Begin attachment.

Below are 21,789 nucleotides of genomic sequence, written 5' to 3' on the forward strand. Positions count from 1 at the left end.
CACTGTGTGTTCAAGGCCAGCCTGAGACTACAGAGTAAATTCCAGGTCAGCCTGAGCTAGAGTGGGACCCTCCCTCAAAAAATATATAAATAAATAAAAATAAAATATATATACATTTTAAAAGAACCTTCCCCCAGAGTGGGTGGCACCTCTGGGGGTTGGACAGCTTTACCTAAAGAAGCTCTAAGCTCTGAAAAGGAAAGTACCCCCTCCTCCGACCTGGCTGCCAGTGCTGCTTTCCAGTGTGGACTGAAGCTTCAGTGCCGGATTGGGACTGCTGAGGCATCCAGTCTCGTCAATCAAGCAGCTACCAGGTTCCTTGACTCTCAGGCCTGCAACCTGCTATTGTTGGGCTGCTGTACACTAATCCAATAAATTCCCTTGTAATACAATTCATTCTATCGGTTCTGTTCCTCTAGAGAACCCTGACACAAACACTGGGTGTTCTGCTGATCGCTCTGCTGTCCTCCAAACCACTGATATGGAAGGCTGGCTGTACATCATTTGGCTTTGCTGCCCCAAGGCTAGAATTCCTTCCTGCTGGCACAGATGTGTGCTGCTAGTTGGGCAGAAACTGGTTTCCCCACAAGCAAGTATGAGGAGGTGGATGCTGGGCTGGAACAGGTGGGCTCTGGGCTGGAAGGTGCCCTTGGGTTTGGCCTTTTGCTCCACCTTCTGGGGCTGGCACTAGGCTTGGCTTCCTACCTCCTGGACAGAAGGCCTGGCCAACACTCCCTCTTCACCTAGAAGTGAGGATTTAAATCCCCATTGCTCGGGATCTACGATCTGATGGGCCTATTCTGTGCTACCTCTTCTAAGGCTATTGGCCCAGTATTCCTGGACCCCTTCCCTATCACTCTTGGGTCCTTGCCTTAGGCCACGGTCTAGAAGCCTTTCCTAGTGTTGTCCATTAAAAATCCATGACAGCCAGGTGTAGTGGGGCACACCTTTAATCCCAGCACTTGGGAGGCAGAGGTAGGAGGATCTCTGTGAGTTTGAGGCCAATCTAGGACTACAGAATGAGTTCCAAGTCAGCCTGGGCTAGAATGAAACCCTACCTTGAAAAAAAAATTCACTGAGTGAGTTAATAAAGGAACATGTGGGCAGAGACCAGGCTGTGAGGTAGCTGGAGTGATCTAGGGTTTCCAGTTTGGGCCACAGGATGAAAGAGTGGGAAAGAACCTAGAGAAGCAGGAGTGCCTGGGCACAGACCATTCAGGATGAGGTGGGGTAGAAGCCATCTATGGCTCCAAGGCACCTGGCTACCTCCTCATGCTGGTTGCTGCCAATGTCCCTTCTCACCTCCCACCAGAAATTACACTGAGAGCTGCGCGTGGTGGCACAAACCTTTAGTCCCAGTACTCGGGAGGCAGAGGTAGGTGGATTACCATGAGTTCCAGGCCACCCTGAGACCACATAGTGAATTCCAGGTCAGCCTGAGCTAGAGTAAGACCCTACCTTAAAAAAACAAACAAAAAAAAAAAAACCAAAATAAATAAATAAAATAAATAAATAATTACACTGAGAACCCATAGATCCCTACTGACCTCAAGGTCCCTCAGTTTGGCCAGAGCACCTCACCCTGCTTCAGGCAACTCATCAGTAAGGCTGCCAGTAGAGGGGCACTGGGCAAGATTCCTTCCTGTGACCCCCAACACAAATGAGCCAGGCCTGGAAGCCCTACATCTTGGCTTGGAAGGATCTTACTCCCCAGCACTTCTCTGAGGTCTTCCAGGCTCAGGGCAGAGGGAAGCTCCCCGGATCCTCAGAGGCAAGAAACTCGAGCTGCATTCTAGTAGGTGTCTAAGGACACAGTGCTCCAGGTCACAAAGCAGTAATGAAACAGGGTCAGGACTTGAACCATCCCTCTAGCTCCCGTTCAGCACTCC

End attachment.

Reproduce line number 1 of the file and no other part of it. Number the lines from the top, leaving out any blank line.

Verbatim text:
Below are 21,789 nucleotides of genomic sequence, written 5' to 3' on the forward strand. Positions count from 1 at the left end.